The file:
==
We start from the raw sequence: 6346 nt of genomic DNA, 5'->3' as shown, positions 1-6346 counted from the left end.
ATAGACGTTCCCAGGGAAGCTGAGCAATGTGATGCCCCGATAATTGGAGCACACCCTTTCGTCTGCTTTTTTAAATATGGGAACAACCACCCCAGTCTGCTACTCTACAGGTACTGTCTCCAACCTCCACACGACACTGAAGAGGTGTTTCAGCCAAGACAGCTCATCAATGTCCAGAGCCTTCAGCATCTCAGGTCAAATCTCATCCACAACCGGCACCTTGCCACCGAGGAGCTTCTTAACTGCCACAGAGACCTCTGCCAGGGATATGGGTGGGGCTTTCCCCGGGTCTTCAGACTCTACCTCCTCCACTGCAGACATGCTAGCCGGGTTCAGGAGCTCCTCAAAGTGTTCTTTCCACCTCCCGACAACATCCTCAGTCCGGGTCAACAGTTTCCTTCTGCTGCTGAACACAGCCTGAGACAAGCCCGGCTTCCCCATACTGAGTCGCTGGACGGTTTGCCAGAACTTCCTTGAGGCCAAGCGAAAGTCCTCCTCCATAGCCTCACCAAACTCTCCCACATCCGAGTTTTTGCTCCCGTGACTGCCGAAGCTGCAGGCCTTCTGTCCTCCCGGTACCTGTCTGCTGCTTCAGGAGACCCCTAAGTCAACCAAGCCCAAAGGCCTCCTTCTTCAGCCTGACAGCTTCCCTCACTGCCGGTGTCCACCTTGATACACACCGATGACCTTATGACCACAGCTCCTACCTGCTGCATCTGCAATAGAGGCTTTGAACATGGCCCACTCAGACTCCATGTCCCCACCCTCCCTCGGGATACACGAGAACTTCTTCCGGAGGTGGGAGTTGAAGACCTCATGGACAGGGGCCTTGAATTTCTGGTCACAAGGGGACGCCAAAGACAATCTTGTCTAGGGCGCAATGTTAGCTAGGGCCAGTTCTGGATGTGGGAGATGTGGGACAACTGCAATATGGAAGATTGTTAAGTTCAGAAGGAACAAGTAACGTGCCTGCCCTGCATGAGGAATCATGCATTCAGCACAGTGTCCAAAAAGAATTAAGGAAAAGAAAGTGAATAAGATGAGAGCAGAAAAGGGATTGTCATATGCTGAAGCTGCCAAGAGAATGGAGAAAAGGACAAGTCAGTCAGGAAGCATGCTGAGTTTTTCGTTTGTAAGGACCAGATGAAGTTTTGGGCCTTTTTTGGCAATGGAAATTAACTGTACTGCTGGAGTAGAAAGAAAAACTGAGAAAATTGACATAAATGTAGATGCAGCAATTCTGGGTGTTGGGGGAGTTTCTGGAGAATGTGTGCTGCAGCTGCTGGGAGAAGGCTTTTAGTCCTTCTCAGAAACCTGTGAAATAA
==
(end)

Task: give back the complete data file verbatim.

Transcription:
We start from the raw sequence: 6346 nt of genomic DNA, 5'->3' as shown, positions 1-6346 counted from the left end.
ATAGACGTTCCCAGGGAAGCTGAGCAATGTGATGCCCCGATAATTGGAGCACACCCTTTCGTCTGCTTTTTTAAATATGGGAACAACCACCCCAGTCTGCTACTCTACAGGTACTGTCTCCAACCTCCACACGACACTGAAGAGGTGTTTCAGCCAAGACAGCTCATCAATGTCCAGAGCCTTCAGCATCTCAGGTCAAATCTCATCCACAACCGGCACCTTGCCACCGAGGAGCTTCTTAACTGCCACAGAGACCTCTGCCAGGGATATGGGTGGGGCTTTCCCCGGGTCTTCAGACTCTACCTCCTCCACTGCAGACATGCTAGCCGGGTTCAGGAGCTCCTCAAAGTGTTCTTTCCACCTCCCGACAACATCCTCAGTCCGGGTCAACAGTTTCCTTCTGCTGCTGAACACAGCCTGAGACAAGCCCGGCTTCCCCATACTGAGTCGCTGGACGGTTTGCCAGAACTTCCTTGAGGCCAAGCGAAAGTCCTCCTCCATAGCCTCACCAAACTCTCCCACATCCGAGTTTTTGCTCCCGTGACTGCCGAAGCTGCAGGCCTTCTGTCCTCCCGGTACCTGTCTGCTGCTTCAGGAGACCCCTAAGTCAACCAAGCCCAAAGGCCTCCTTCTTCAGCCTGACAGCTTCCCTCACTGCCGGTGTCCACCTTGATACACACCGATGACCTTATGACCACAGCTCCTACCTGCTGCATCTGCAATAGAGGCTTTGAACATGGCCCACTCAGACTCCATGTCCCCACCCTCCCTCGGGATACACGAGAACTTCTTCCGGAGGTGGGAGTTGAAGACCTCATGGACAGGGGCCTTGAATTTCTGGTCACAAGGGGACGCCAAAGACAATCTTGTCTAGGGCGCAATGTTAGCTAGGGCCAGTTCTGGATGTGGGAGATGTGGGACAACTGCAATATGGAAGATTGTTAAGTTCAGAAGGAACAAGTAACGTGCCTGCCCTGCATGAGGAATCATGCATTCAGCACAGTGTCCAAAAAGAATTAAGGAAAAGAAAGTGAATAAGATGAGAGCAGAAAAGGGATTGTCATATGCTGAAGCTGCCAAGAGAATGGAGAAAAGGACAAGTCAGTCAGGAAGCATGCTGAGTTTTTCGTTTGTAAGGACCAGATGAAGTTTTGGGCCTTTTTTGGCAATGGAAATTAACTGTACTGCTGGAGTAGAAAGAAAAACTGAGAAAATTGACATAAATGTAGATGCAGCAATTCTGGGTGTTGGGGGAGTTTCTGGAGAATGTGTGCTGCAGCTGCTGGGAGAAGGCTTTTAGTCCTTCTCAGAAACCTGTGAAATAA